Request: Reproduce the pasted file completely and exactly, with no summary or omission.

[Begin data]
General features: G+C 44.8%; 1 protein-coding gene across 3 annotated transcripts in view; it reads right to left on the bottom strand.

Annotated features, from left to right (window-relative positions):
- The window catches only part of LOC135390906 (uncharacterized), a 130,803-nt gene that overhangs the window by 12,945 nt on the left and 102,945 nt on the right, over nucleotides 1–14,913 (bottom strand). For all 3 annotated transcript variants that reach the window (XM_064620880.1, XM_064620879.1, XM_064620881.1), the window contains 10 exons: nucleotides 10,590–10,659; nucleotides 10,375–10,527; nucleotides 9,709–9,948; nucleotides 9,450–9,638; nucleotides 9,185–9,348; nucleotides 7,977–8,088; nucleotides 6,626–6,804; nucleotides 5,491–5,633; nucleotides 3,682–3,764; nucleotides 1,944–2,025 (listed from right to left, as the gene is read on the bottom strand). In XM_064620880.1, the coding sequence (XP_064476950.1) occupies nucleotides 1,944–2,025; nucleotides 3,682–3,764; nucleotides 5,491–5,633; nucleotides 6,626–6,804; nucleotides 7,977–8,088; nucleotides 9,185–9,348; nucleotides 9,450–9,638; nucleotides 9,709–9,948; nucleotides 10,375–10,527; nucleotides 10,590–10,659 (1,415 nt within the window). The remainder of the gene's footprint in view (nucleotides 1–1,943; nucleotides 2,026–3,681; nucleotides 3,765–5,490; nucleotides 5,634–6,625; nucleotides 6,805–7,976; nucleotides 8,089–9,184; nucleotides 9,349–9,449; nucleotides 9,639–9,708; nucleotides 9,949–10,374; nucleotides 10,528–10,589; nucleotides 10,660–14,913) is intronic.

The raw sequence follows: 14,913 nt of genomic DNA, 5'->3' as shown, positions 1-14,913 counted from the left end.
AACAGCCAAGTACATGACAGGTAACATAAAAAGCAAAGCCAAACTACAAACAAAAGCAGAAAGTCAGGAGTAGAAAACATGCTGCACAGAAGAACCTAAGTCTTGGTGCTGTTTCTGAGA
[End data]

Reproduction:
General features: G+C 44.8%; 1 protein-coding gene across 3 annotated transcripts in view; it reads right to left on the bottom strand.

Annotated features, from left to right (window-relative positions):
- The window catches only part of LOC135390906 (uncharacterized), a 130,803-nt gene that overhangs the window by 12,945 nt on the left and 102,945 nt on the right, over nucleotides 1–14,913 (bottom strand). For all 3 annotated transcript variants that reach the window (XM_064620880.1, XM_064620879.1, XM_064620881.1), the window contains 10 exons: nucleotides 10,590–10,659; nucleotides 10,375–10,527; nucleotides 9,709–9,948; nucleotides 9,450–9,638; nucleotides 9,185–9,348; nucleotides 7,977–8,088; nucleotides 6,626–6,804; nucleotides 5,491–5,633; nucleotides 3,682–3,764; nucleotides 1,944–2,025 (listed from right to left, as the gene is read on the bottom strand). In XM_064620880.1, the coding sequence (XP_064476950.1) occupies nucleotides 1,944–2,025; nucleotides 3,682–3,764; nucleotides 5,491–5,633; nucleotides 6,626–6,804; nucleotides 7,977–8,088; nucleotides 9,185–9,348; nucleotides 9,450–9,638; nucleotides 9,709–9,948; nucleotides 10,375–10,527; nucleotides 10,590–10,659 (1,415 nt within the window). The remainder of the gene's footprint in view (nucleotides 1–1,943; nucleotides 2,026–3,681; nucleotides 3,765–5,490; nucleotides 5,634–6,625; nucleotides 6,805–7,976; nucleotides 8,089–9,184; nucleotides 9,349–9,449; nucleotides 9,639–9,708; nucleotides 9,949–10,374; nucleotides 10,528–10,589; nucleotides 10,660–14,913) is intronic.

The raw sequence follows: 14,913 nt of genomic DNA, 5'->3' as shown, positions 1-14,913 counted from the left end.
AACAGCCAAGTACATGACAGGTAACATAAAAAGCAAAGCCAAACTACAAACAAAAGCAGAAAGTCAGGAGTAGAAAACATGCTGCACAGAAGAACCTAAGTCTTGGTGCTGTTTCTGAGA